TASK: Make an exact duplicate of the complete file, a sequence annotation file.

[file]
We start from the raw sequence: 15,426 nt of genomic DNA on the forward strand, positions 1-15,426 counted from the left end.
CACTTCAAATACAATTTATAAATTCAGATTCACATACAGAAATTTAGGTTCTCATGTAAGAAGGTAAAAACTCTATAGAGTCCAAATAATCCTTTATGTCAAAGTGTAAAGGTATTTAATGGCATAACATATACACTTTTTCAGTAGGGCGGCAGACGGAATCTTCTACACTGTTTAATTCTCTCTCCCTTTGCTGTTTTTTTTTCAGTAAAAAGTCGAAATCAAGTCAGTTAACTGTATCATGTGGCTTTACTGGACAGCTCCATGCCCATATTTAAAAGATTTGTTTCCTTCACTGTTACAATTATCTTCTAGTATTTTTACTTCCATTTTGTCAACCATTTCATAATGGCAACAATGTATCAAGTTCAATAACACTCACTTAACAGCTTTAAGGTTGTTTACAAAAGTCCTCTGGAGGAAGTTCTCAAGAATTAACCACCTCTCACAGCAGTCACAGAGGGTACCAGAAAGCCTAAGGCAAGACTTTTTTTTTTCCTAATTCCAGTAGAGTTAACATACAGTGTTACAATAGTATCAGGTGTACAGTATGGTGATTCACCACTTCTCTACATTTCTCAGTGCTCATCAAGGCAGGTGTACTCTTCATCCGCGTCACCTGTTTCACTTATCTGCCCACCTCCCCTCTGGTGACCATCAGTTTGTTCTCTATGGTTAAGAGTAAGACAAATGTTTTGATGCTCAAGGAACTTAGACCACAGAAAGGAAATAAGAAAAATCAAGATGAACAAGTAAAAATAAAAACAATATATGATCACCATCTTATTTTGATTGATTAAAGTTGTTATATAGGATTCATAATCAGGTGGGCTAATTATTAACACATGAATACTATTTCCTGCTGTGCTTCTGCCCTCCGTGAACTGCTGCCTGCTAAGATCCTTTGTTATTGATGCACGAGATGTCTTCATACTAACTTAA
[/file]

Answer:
We start from the raw sequence: 15,426 nt of genomic DNA on the forward strand, positions 1-15,426 counted from the left end.
CACTTCAAATACAATTTATAAATTCAGATTCACATACAGAAATTTAGGTTCTCATGTAAGAAGGTAAAAACTCTATAGAGTCCAAATAATCCTTTATGTCAAAGTGTAAAGGTATTTAATGGCATAACATATACACTTTTTCAGTAGGGCGGCAGACGGAATCTTCTACACTGTTTAATTCTCTCTCCCTTTGCTGTTTTTTTTTCAGTAAAAAGTCGAAATCAAGTCAGTTAACTGTATCATGTGGCTTTACTGGACAGCTCCATGCCCATATTTAAAAGATTTGTTTCCTTCACTGTTACAATTATCTTCTAGTATTTTTACTTCCATTTTGTCAACCATTTCATAATGGCAACAATGTATCAAGTTCAATAACACTCACTTAACAGCTTTAAGGTTGTTTACAAAAGTCCTCTGGAGGAAGTTCTCAAGAATTAACCACCTCTCACAGCAGTCACAGAGGGTACCAGAAAGCCTAAGGCAAGACTTTTTTTTTTCCTAATTCCAGTAGAGTTAACATACAGTGTTACAATAGTATCAGGTGTACAGTATGGTGATTCACCACTTCTCTACATTTCTCAGTGCTCATCAAGGCAGGTGTACTCTTCATCCGCGTCACCTGTTTCACTTATCTGCCCACCTCCCCTCTGGTGACCATCAGTTTGTTCTCTATGGTTAAGAGTAAGACAAATGTTTTGATGCTCAAGGAACTTAGACCACAGAAAGGAAATAAGAAAAATCAAGATGAACAAGTAAAAATAAAAACAATATATGATCACCATCTTATTTTGATTGATTAAAGTTGTTATATAGGATTCATAATCAGGTGGGCTAATTATTAACACATGAATACTATTTCCTGCTGTGCTTCTGCCCTCCGTGAACTGCTGCCTGCTAAGATCCTTTGTTATTGATGCACGAGATGTCTTCATACTAACTTAA